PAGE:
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Self-Regulatory Organizations; The Nasdaq Stock Market LLC; Notice of Filing of Proposed Rule Change Related to the NASDAQ Options Market LLC's Pricing at Chapter XV, Section 2(6)

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Start Preamble September 1, 2016.

Pursuant to section 19(b)(1) of the Securities Exchange Act of 1934 (“Act”),[1] and Rule 19b-4 thereunder,[2] notice is hereby given that on August 29, 2016, The Nasdaq Stock Market LLC (“Exchange”) filed with the Securities and Exchange Commission (“SEC” or “Commission”) the proposed rule change as described in Items I and II below, which Items have been prepared by the Exchange. The Commission is publishing this notice to solicit comments on the proposed rule change from interested persons.

I. Self-Regulatory Organization's Statement of the Terms of Substance of the Proposed Rule Change

The Exchange proposes related to the NASDAQ Options Market LLC's (“NOM”) pricing at chapter XV, section 2(6).

II. Self-Regulatory Organization's Statement of the Purpose of, and Statutory Basis for, the Proposed Rule Change

In its filing with the Commission, the Exchange included statements concerning the purpose of and basis for the proposed rule change and discussed any comments it received on the proposed rule change. The text of these statements may be examined at the places specified in Item IV below. The Exchange has prepared summaries, set forth in sections A, B, and C below, of the most significant aspects of such statements.

A. Self-Regulatory Organization's Statement of the Purpose of, and Statutory Basis for, the Proposed Rule Change

1. Purpose

The Exchange proposes to file to provide notice that Execution Access, LLC [3] will offer a credit to its clients authorized to transact business at EA, provided those clients, who are also NOM Participants (“dual access client”), qualify for one of the two highest Market Access and Routing Subsidy or “MARS” Payment tiers available on NOM. The NOM Participant must qualify for the MARS Payment tier in order for the dual access client to receive a credit on EA. The dual access client may be an affiliate entity of the NOM Participant at EA.[4] The qualification and credit are explained further below.[5] The purpose Start Printed Page 62213of this proposal is to lower prices to transact U.S. Treasury securities on EA in response to competitive forces in the treasury markets and increase trading on NOM.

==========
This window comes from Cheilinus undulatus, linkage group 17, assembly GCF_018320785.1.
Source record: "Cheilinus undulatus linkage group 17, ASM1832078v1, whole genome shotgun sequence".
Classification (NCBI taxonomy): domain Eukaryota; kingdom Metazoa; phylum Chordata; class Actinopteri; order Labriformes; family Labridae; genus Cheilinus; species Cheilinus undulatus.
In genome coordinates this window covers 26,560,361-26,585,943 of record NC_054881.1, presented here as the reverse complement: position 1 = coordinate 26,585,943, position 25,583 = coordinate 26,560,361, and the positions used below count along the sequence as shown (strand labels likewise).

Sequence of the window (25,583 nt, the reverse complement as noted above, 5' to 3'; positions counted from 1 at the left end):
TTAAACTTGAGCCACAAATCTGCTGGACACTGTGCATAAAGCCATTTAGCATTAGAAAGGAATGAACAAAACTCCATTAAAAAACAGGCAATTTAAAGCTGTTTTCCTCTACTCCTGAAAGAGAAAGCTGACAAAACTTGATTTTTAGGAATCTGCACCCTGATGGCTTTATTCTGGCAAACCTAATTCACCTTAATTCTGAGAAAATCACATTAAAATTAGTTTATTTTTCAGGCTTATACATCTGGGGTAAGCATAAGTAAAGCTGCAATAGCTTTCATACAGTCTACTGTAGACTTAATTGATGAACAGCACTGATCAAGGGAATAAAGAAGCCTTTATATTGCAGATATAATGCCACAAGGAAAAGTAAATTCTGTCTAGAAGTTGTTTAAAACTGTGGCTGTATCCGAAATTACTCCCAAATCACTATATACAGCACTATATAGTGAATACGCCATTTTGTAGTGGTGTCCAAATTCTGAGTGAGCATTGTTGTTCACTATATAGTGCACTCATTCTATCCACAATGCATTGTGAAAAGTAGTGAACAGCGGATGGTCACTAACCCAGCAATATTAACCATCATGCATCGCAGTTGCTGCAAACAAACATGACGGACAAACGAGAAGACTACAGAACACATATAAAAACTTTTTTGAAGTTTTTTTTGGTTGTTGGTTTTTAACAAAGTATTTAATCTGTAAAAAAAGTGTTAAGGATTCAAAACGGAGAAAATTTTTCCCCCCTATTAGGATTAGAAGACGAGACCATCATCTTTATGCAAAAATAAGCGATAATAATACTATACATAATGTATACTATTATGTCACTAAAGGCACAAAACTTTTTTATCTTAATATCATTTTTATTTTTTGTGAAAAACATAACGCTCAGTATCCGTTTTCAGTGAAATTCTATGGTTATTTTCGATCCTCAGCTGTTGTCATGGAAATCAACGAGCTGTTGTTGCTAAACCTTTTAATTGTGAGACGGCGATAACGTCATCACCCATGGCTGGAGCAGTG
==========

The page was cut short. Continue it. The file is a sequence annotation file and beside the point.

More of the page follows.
MARS Program

The Exchange currently offers MARS Payments to qualifying NOM Participants in chapter XV, section 2(6). NOM Participants that have System Eligibility [6] and have executed the requisite number of Eligible Contracts [7] in a month are paid rebates based on average daily volume (“ADV”) in a month. Today, MARS Payments are currently based on a 3 tier rebate based on ADV. The Exchange pays a MARS Payment of $0.07 for ADV of 2,500 Eligible Contracts. The Exchange pays a MARS Payment of $0.09 for ADV of 5,000 Eligible Contracts. Finally, the Exchange pays a MARS Payment of $0.11 for ADV of 10,000 Eligible Contracts. The Exchange pays a MARS Payment on all executed Eligible Contracts that add liquidity, which are routed to NOM through a participating NOM Participant's System and meet the requisite Eligible Contracts ADV.

EA Credit Proposal

Provided a dual access client qualifies for NOM's MARS Payment Tier 2 or 3 in a given month, EA will credit the dual access client or its affiliate a specific dollar amount on its monthly billing statement for that same corresponding month, depending on the MARS Payment tier the dual access client qualified for in that month on NOM.[8] If the dual access client qualified for NOM MARS Payment Tier 2, which requires ADV of 5,000 Eligible Contracts, the dual access client would receive a credit of $22,000 on its EA bill for the corresponding month. If the dual access client qualified for NOM MARS Payment Tier 3, which requires ADV of 10,000 Eligible Contracts, the dual access client would receive a credit of $40,000 on its EA bill for the corresponding month.[9] These rebates are the same rebates that any qualifying NOM Participant would receive for transacting Eligible Contracts.